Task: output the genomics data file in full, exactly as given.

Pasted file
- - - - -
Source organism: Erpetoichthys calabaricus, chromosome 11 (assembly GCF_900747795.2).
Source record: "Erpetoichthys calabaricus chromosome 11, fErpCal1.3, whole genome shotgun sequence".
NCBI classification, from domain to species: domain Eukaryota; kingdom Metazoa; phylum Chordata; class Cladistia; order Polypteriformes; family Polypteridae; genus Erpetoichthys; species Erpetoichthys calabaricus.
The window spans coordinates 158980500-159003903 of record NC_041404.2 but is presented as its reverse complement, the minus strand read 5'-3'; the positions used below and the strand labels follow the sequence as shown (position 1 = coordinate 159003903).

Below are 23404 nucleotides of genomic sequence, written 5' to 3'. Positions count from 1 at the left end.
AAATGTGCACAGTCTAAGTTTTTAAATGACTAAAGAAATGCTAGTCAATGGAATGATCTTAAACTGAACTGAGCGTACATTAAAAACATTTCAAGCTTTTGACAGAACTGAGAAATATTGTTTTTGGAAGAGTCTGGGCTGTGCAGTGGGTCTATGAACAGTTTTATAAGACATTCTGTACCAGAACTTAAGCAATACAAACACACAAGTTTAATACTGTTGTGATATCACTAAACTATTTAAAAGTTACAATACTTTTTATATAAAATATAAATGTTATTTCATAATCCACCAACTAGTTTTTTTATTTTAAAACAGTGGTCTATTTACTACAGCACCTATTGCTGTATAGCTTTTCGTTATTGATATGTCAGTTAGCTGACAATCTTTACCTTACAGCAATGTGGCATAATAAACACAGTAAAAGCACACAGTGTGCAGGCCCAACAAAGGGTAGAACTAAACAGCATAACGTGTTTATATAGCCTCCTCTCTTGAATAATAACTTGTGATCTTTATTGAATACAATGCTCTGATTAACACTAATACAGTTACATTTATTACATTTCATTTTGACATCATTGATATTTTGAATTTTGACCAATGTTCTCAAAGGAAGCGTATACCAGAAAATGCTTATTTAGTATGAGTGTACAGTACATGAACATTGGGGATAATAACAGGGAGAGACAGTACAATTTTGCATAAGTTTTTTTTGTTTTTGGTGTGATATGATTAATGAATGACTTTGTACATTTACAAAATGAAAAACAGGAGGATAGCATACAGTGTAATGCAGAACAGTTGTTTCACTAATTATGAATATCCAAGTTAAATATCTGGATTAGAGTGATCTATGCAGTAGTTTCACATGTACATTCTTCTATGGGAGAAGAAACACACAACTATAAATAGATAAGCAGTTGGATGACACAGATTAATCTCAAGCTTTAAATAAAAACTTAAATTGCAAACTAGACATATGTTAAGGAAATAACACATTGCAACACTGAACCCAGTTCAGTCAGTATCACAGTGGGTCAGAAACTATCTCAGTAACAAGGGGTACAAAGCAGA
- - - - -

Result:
Source organism: Erpetoichthys calabaricus, chromosome 11 (assembly GCF_900747795.2).
Source record: "Erpetoichthys calabaricus chromosome 11, fErpCal1.3, whole genome shotgun sequence".
NCBI classification, from domain to species: domain Eukaryota; kingdom Metazoa; phylum Chordata; class Cladistia; order Polypteriformes; family Polypteridae; genus Erpetoichthys; species Erpetoichthys calabaricus.
The window spans coordinates 158980500-159003903 of record NC_041404.2 but is presented as its reverse complement, the minus strand read 5'-3'; the positions used below and the strand labels follow the sequence as shown (position 1 = coordinate 159003903).

Below are 23404 nucleotides of genomic sequence, written 5' to 3'. Positions count from 1 at the left end.
AAATGTGCACAGTCTAAGTTTTTAAATGACTAAAGAAATGCTAGTCAATGGAATGATCTTAAACTGAACTGAGCGTACATTAAAAACATTTCAAGCTTTTGACAGAACTGAGAAATATTGTTTTTGGAAGAGTCTGGGCTGTGCAGTGGGTCTATGAACAGTTTTATAAGACATTCTGTACCAGAACTTAAGCAATACAAACACACAAGTTTAATACTGTTGTGATATCACTAAACTATTTAAAAGTTACAATACTTTTTATATAAAATATAAATGTTATTTCATAATCCACCAACTAGTTTTTTTATTTTAAAACAGTGGTCTATTTACTACAGCACCTATTGCTGTATAGCTTTTCGTTATTGATATGTCAGTTAGCTGACAATCTTTACCTTACAGCAATGTGGCATAATAAACACAGTAAAAGCACACAGTGTGCAGGCCCAACAAAGGGTAGAACTAAACAGCATAACGTGTTTATATAGCCTCCTCTCTTGAATAATAACTTGTGATCTTTATTGAATACAATGCTCTGATTAACACTAATACAGTTACATTTATTACATTTCATTTTGACATCATTGATATTTTGAATTTTGACCAATGTTCTCAAAGGAAGCGTATACCAGAAAATGCTTATTTAGTATGAGTGTACAGTACATGAACATTGGGGATAATAACAGGGAGAGACAGTACAATTTTGCATAAGTTTTTTTTGTTTTTGGTGTGATATGATTAATGAATGACTTTGTACATTTACAAAATGAAAAACAGGAGGATAGCATACAGTGTAATGCAGAACAGTTGTTTCACTAATTATGAATATCCAAGTTAAATATCTGGATTAGAGTGATCTATGCAGTAGTTTCACATGTACATTCTTCTATGGGAGAAGAAACACACAACTATAAATAGATAAGCAGTTGGATGACACAGATTAATCTCAAGCTTTAAATAAAAACTTAAATTGCAAACTAGACATATGTTAAGGAAATAACACATTGCAACACTGAACCCAGTTCAGTCAGTATCACAGTGGGTCAGAAACTATCTCAGTAACAAGGGGTACAAAGCAGA